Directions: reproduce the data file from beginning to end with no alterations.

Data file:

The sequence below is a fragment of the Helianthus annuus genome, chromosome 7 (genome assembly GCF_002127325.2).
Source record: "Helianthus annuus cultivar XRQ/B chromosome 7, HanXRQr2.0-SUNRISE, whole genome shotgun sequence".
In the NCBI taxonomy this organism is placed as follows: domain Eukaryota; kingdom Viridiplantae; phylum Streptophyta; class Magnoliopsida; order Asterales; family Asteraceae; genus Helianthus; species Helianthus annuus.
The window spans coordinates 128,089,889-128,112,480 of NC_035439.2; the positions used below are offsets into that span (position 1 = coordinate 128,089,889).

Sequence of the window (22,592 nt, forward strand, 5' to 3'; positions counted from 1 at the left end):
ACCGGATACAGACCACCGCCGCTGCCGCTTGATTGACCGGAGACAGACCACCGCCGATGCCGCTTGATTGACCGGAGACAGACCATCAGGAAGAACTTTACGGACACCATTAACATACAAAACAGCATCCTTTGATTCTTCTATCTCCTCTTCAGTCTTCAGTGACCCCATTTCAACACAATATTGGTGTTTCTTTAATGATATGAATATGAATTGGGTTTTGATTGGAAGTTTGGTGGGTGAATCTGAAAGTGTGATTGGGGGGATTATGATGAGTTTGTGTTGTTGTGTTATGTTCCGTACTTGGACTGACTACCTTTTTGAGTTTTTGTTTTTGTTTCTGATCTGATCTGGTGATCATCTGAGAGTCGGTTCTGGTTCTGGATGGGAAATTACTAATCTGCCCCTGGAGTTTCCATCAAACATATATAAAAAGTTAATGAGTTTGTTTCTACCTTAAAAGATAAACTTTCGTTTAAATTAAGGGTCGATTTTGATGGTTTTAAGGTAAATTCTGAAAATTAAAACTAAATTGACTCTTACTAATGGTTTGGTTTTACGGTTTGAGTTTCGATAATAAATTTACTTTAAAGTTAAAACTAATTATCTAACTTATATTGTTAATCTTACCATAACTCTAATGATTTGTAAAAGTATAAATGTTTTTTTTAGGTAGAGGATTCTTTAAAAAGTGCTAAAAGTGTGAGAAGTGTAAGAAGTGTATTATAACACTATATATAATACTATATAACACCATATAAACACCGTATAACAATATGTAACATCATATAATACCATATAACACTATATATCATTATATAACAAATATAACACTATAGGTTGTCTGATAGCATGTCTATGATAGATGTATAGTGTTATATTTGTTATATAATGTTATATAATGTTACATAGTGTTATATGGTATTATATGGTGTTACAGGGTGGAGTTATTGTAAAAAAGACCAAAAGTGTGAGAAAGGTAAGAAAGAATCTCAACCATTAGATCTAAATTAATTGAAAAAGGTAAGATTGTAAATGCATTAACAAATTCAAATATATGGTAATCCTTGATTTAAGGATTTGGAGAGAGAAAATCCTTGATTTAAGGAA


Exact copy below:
The sequence below is a fragment of the Helianthus annuus genome, chromosome 7 (genome assembly GCF_002127325.2).
Source record: "Helianthus annuus cultivar XRQ/B chromosome 7, HanXRQr2.0-SUNRISE, whole genome shotgun sequence".
In the NCBI taxonomy this organism is placed as follows: domain Eukaryota; kingdom Viridiplantae; phylum Streptophyta; class Magnoliopsida; order Asterales; family Asteraceae; genus Helianthus; species Helianthus annuus.
The window spans coordinates 128,089,889-128,112,480 of NC_035439.2; the positions used below are offsets into that span (position 1 = coordinate 128,089,889).

Sequence of the window (22,592 nt, forward strand, 5' to 3'; positions counted from 1 at the left end):
ACCGGATACAGACCACCGCCGCTGCCGCTTGATTGACCGGAGACAGACCACCGCCGATGCCGCTTGATTGACCGGAGACAGACCATCAGGAAGAACTTTACGGACACCATTAACATACAAAACAGCATCCTTTGATTCTTCTATCTCCTCTTCAGTCTTCAGTGACCCCATTTCAACACAATATTGGTGTTTCTTTAATGATATGAATATGAATTGGGTTTTGATTGGAAGTTTGGTGGGTGAATCTGAAAGTGTGATTGGGGGGATTATGATGAGTTTGTGTTGTTGTGTTATGTTCCGTACTTGGACTGACTACCTTTTTGAGTTTTTGTTTTTGTTTCTGATCTGATCTGGTGATCATCTGAGAGTCGGTTCTGGTTCTGGATGGGAAATTACTAATCTGCCCCTGGAGTTTCCATCAAACATATATAAAAAGTTAATGAGTTTGTTTCTACCTTAAAAGATAAACTTTCGTTTAAATTAAGGGTCGATTTTGATGGTTTTAAGGTAAATTCTGAAAATTAAAACTAAATTGACTCTTACTAATGGTTTGGTTTTACGGTTTGAGTTTCGATAATAAATTTACTTTAAAGTTAAAACTAATTATCTAACTTATATTGTTAATCTTACCATAACTCTAATGATTTGTAAAAGTATAAATGTTTTTTTTAGGTAGAGGATTCTTTAAAAAGTGCTAAAAGTGTGAGAAGTGTAAGAAGTGTATTATAACACTATATATAATACTATATAACACCATATAAACACCGTATAACAATATGTAACATCATATAATACCATATAACACTATATATCATTATATAACAAATATAACACTATAGGTTGTCTGATAGCATGTCTATGATAGATGTATAGTGTTATATTTGTTATATAATGTTATATAATGTTACATAGTGTTATATGGTATTATATGGTGTTACAGGGTGGAGTTATTGTAAAAAAGACCAAAAGTGTGAGAAAGGTAAGAAAGAATCTCAACCATTAGATCTAAATTAATTGAAAAAGGTAAGATTGTAAATGCATTAACAAATTCAAATATATGGTAATCCTTGATTTAAGGATTTGGAGAGAGAAAATCCTTGATTTAAGGAA